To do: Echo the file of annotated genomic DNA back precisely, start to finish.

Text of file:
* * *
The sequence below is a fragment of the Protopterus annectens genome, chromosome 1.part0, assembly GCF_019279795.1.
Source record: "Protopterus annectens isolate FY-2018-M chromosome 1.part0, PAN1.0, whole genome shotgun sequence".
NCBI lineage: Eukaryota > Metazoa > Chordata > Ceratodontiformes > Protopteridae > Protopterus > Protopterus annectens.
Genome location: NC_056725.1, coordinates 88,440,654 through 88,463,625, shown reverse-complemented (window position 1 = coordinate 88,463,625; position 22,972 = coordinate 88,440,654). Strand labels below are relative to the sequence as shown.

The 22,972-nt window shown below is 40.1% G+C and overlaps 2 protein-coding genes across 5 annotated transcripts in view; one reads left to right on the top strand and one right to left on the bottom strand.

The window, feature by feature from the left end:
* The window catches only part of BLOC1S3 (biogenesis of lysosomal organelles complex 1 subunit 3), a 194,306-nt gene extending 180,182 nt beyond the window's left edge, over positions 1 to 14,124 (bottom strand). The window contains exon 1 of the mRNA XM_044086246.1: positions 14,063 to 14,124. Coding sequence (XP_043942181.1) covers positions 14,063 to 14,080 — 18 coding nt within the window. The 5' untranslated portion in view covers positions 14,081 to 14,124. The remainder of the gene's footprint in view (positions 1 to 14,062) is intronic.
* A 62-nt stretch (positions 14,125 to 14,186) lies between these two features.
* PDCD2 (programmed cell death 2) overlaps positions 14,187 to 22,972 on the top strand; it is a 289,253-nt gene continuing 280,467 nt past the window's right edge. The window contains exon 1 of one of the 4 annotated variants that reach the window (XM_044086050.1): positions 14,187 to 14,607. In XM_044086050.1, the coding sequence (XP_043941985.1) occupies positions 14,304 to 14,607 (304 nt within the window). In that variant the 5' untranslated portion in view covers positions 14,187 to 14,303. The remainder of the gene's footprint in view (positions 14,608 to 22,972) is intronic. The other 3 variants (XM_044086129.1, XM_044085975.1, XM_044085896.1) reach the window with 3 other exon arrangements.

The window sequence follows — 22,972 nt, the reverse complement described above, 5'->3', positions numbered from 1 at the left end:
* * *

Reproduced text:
The sequence below is a fragment of the Protopterus annectens genome, chromosome 1.part0, assembly GCF_019279795.1.
Source record: "Protopterus annectens isolate FY-2018-M chromosome 1.part0, PAN1.0, whole genome shotgun sequence".
NCBI lineage: Eukaryota > Metazoa > Chordata > Ceratodontiformes > Protopteridae > Protopterus > Protopterus annectens.
Genome location: NC_056725.1, coordinates 88,440,654 through 88,463,625, shown reverse-complemented (window position 1 = coordinate 88,463,625; position 22,972 = coordinate 88,440,654). Strand labels below are relative to the sequence as shown.

The 22,972-nt window shown below is 40.1% G+C and overlaps 2 protein-coding genes across 5 annotated transcripts in view; one reads left to right on the top strand and one right to left on the bottom strand.

The window, feature by feature from the left end:
* The window catches only part of BLOC1S3 (biogenesis of lysosomal organelles complex 1 subunit 3), a 194,306-nt gene extending 180,182 nt beyond the window's left edge, over positions 1 to 14,124 (bottom strand). The window contains exon 1 of the mRNA XM_044086246.1: positions 14,063 to 14,124. Coding sequence (XP_043942181.1) covers positions 14,063 to 14,080 — 18 coding nt within the window. The 5' untranslated portion in view covers positions 14,081 to 14,124. The remainder of the gene's footprint in view (positions 1 to 14,062) is intronic.
* A 62-nt stretch (positions 14,125 to 14,186) lies between these two features.
* PDCD2 (programmed cell death 2) overlaps positions 14,187 to 22,972 on the top strand; it is a 289,253-nt gene continuing 280,467 nt past the window's right edge. The window contains exon 1 of one of the 4 annotated variants that reach the window (XM_044086050.1): positions 14,187 to 14,607. In XM_044086050.1, the coding sequence (XP_043941985.1) occupies positions 14,304 to 14,607 (304 nt within the window). In that variant the 5' untranslated portion in view covers positions 14,187 to 14,303. The remainder of the gene's footprint in view (positions 14,608 to 22,972) is intronic. The other 3 variants (XM_044086129.1, XM_044085975.1, XM_044085896.1) reach the window with 3 other exon arrangements.

The window sequence follows — 22,972 nt, the reverse complement described above, 5'->3', positions numbered from 1 at the left end: